List of biophysical variables used in training the gradient boosting regressor.

When calibrating the harmonic model constituting the mean response module, the highest orders of the Fourier series were found in tropical to sub-tropical regions where the seasonal cycle has a relatively low amplitude (first row, Fig.

Calibration parameters obtained from emulator fittings for all CMIP6 models. For the mean response module, the latitudinally averaged order of the Fourier series considered in the harmonic model is plotted against latitude (row 1). For the monthly residual variability module, parameters are displayed for January (rows 2–4) and July (rows 5–7).

The residual variability module calibration results are shown in Fig.

The lag-1 autocorrelation coefficients (

Localization radii vary from model to model and are generally higher in January than July reflecting seasonal differences in residual behaviour possibly due to northern hemispheric winter snow cover yielding larger spatial patterns. CanESM5 and MIROC6 display notably higher localization radii, which can again be tracked back to them having more training runs: more time steps are available during the leave-one-out cross-validation, thus making it generally possible to robustly estimate spatial correlations up to higher distances, which in turn leads to selecting larger localization radii. It should however be stressed that the ESM itself is the main driver behind the calibration results (e.g. even with only one ensemble member, MCM-UA-1-0 has a high localization radius).

To illustrate the regional behaviour of the calibrated emulator, we focus on four select ESMs. Figure

Regionally averaged temperature time series (rows) of January and July for four example ESMs (columns). Three ESM ensemble runs (coloured), their respective harmonic-model results (black), and 50 full emulations (emus) for each of the three patterns (grey colour scale) are plotted. Temperature values are given as anomalies with respect to the annual climatological mean over the reference period of 1870–1899. The regions are, from top to bottom, global land without Antarctica, western North America (WNA), and West Africa (WAF).

Figure

Regionally averaged variance of intra-annual temperatures (i.e. variance of each year’s monthly temperatures around the yearly mean) scatterplotted against yearly temperature (rows) for four example ESMs (columns).Three ESM ensemble runs (coloured), their respective harmonic-model results (black), and 50 full emulations for each of the three patterns (grey colour scale) are plotted. Temperature values are taken as anomalies with respect to the annual climatological mean over the reference period of 1870–1899. Each dot represents the temperature variance calculated from the monthly values for 1 individual year. The regions are from top to bottom: global land without Antarctica, western North America (WNA), and West Africa (WAF).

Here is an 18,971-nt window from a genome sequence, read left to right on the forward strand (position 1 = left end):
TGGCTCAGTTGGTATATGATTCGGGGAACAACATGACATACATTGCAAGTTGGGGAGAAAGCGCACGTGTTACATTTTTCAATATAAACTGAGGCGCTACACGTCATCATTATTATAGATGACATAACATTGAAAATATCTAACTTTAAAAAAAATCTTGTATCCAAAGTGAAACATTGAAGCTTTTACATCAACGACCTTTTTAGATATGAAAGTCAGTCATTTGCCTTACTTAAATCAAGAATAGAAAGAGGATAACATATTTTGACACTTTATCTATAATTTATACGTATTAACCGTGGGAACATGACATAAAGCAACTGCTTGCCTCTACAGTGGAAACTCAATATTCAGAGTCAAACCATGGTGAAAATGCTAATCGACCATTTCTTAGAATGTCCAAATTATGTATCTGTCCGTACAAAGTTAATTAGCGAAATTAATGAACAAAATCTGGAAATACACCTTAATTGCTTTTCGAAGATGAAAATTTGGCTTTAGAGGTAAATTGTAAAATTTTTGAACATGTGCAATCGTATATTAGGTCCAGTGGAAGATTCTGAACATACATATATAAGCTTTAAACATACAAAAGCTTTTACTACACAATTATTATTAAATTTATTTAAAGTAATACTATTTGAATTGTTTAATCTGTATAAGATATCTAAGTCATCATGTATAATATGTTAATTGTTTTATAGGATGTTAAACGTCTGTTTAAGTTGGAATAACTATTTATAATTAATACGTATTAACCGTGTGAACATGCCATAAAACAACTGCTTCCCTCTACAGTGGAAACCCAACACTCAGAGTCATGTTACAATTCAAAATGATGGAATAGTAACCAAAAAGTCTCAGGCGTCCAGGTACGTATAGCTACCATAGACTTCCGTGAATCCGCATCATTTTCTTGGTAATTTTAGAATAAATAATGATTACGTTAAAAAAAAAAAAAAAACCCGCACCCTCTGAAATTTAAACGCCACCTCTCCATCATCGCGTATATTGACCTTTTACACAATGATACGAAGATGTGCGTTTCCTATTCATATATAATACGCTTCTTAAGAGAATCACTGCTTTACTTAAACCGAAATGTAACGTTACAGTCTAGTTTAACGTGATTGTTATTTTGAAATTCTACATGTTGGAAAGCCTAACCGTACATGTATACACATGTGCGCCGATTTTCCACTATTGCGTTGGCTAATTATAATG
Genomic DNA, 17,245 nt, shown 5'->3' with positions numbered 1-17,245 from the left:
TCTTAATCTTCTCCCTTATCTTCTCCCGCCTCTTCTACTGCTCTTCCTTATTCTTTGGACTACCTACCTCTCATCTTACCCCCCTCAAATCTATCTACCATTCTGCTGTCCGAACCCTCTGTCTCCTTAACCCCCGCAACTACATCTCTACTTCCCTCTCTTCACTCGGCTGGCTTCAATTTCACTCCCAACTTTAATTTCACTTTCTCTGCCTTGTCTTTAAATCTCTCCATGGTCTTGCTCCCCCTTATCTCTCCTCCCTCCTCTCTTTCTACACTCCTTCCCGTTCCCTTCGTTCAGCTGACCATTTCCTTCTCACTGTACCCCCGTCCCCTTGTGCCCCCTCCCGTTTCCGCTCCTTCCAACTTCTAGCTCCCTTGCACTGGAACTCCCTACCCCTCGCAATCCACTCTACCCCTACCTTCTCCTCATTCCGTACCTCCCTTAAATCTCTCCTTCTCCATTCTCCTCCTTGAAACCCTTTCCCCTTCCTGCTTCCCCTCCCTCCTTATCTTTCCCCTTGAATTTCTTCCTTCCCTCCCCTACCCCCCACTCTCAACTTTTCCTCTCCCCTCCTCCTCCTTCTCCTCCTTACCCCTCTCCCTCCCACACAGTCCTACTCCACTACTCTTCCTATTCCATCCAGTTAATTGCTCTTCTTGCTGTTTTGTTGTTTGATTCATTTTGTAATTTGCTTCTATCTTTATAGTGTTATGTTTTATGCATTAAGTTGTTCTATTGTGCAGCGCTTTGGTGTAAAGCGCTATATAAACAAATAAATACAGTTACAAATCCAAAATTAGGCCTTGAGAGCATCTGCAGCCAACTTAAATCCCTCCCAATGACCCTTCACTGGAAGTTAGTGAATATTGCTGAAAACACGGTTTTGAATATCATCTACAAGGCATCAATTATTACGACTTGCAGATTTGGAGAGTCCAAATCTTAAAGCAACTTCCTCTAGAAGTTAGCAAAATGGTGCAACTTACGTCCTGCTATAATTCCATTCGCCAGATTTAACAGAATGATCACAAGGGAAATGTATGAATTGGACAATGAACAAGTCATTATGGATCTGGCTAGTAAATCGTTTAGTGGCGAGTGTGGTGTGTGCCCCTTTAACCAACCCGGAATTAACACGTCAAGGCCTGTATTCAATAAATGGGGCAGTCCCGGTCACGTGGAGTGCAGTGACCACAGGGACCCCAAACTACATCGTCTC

We evaluate the ability of the harmonic model, constituting the mean response module, in capturing the monthly cycle's response to evolving yearly temperatures. Pearson correlations between the harmonic model and ESM training runs range from 0.7 up to almost 1 (Fig.

Local mean monthly response verification for all CMIP6 models by means of Pearson correlation between the harmonic model and training runs (indicated by the colour of the lower triangle), over all global land grid points (without Antarctica) for each month. The correlations between the harmonic model and test runs are given in colour in the upper triangles to demonstrate how well the harmonic model performs for data it has not seen yet (a grey upper triangle means that no test run is available for this model).

To establish if temporal patterns within the ESM residual variabilities are successfully emulated, the correspondence of their respective power spectra at a grid point level is considered. Results shown in Fig.

Verification of the time component of the local variability module by means of Pearson correlations between the power spectra of the 50 highest-frequency bands present within the training runs (i.e. considering all months together) and the power spectra at which the same 50 frequency bands appear within the respective emulations (boxplots, whiskers indicating 0.05 and 0.95 quantiles) calculated per grid point. Fifty emulations are evaluated per training run. Where test runs are available, their correlations with training runs are also given (black crosses). The example 2D histogram shows the power-spectra-to-frequency ratio for CESM2 training runs versus the corresponding power-spectra-to-frequency ratio within its emulations.